Ethnic Differences in Correlates of Microalbuminuria in NIDDM: The role of the acute-phase response
OBJECTIVE To investigate whether microalbuminuria is associated with markers of the acute-phase response in NIDDM and whether there are ethnic differences in this association among the three main racial groups in Malaysia.
RESEARCH DESIGN AND METHODS NIDDM patients of Chinese, Indian, and Malay origin attending a diabetic clinic in Kuala Lumpur, Malaysia, were matched for age, sex, diabetes duration, and glycemic control (n = 34 in each group). Urinary albumin-to-creatinine ratio was measured in an early morning urine sample. Biochemical measurements included markers of the acute-phase response: serum sialic acid, triglyceride, and (lowered) HDL cholesterol.
RESULTS The frequency of microalbuminuria did not differ among the Chinese, Indian, and Malay patients (44, 41, and 47%, respectively). In Chinese patients, those with microalbuminuria had evidence of an augmented acute-phase response, with higher serum sialic acid and triglyceride and lower HDL cholesterol levels; and urinary albumin-to-creatinine ratio was correlated with serum sialic acid and triglyceride. The acute-phase response markers were not different in Indians, with microalbuminuria being high in even the normoalbuminuric Indians; only the mean arterial blood pressure was correlated with urinary albumin-to-creatinine ratio in the Indians. Malay NIDDM subjects had an association of microalbuminuria with acute-phase markers, but this was weaker than in the Chinese subjects.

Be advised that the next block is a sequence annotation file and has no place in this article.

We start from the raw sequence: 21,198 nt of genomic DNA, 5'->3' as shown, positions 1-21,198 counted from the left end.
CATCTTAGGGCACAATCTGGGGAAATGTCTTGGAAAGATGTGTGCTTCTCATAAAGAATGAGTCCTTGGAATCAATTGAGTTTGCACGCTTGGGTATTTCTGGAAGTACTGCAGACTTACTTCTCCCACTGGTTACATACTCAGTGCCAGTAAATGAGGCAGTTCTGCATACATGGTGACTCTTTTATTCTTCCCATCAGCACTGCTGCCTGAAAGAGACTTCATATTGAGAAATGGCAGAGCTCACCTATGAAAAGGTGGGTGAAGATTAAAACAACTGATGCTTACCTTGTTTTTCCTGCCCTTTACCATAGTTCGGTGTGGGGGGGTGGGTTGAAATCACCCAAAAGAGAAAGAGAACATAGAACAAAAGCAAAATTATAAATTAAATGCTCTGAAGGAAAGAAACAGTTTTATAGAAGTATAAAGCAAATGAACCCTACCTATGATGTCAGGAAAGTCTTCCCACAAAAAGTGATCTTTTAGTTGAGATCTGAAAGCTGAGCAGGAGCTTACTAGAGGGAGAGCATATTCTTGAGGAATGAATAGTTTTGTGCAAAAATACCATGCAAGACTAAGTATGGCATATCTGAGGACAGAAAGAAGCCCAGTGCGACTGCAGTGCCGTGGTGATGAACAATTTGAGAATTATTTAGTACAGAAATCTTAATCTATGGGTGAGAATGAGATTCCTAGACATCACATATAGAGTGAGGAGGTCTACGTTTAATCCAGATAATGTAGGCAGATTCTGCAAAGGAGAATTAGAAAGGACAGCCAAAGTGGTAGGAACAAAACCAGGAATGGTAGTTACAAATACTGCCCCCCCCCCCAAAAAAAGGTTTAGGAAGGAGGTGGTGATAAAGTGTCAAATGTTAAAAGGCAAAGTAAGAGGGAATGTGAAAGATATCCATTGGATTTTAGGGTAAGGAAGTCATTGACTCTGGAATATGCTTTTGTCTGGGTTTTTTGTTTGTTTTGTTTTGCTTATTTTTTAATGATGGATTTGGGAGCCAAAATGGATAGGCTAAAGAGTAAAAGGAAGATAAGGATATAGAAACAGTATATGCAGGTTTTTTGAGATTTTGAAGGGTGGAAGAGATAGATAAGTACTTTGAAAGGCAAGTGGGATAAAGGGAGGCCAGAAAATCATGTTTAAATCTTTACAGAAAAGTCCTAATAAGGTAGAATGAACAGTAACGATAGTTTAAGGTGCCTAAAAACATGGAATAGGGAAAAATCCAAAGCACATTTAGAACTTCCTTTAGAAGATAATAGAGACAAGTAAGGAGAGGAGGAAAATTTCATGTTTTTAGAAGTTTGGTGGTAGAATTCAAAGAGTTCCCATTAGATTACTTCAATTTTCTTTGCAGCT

CONCLUSIONS Microalbuminuria is associated with an acute-phase response in Chinese NIDDM patients in Malaysia, as previously found in Caucasian NIDDM subjects. Elevated urinary albumin excretion has different correlates in other racial groups, such as those originating from the Indian subcontinent. The acute-phase response may have an etiological role in microalbuminuria.
- Received July 29, 1996.
- Accepted November 14, 1997.
- Copyright © 1998 by the American Diabetes Association